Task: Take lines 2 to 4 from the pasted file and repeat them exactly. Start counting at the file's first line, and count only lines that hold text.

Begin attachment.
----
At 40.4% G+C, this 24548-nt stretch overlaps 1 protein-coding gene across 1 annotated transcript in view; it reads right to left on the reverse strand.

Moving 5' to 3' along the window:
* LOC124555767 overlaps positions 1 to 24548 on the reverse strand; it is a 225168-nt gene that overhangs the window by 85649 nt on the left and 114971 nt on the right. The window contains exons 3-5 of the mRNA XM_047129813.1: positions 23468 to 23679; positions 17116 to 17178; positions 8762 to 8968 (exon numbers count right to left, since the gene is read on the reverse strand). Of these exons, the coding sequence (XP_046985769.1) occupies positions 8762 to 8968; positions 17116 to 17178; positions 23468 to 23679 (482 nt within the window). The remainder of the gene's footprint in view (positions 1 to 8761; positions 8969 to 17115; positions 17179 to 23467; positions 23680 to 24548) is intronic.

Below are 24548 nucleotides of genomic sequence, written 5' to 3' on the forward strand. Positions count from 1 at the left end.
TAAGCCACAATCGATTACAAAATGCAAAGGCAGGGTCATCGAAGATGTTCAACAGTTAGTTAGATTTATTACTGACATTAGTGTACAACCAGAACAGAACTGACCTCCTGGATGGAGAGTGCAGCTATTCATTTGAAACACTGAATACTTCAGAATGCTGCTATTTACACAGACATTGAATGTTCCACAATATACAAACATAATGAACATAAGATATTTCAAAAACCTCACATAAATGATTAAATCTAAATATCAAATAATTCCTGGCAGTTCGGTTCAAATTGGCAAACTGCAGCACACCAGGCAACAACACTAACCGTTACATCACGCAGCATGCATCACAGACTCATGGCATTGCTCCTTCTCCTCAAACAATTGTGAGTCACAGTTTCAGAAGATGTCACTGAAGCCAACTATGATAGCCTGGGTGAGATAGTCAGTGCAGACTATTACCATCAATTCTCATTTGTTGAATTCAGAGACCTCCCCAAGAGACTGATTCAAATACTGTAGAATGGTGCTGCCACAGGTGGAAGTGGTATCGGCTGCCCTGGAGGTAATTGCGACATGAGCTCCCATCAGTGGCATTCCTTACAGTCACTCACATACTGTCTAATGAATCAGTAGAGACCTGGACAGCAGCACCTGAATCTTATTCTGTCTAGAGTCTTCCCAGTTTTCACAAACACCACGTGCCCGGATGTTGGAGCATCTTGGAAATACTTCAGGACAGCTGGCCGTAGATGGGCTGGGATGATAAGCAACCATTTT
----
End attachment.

Moving 5' to 3' along the window:
* LOC124555767 overlaps positions 1 to 24548 on the reverse strand; it is a 225168-nt gene that overhangs the window by 85649 nt on the left and 114971 nt on the right. The window contains exons 3-5 of the mRNA XM_047129813.1: positions 23468 to 23679; positions 17116 to 17178; positions 8762 to 8968 (exon numbers count right to left, since the gene is read on the reverse strand). Of these exons, the coding sequence (XP_046985769.1) occupies positions 8762 to 8968; positions 17116 to 17178; positions 23468 to 23679 (482 nt within the window). The remainder of the gene's footprint in view (positions 1 to 8761; positions 8969 to 17115; positions 17179 to 23467; positions 23680 to 24548) is intronic.

Below are 24548 nucleotides of genomic sequence, written 5' to 3' on the forward strand. Positions count from 1 at the left end.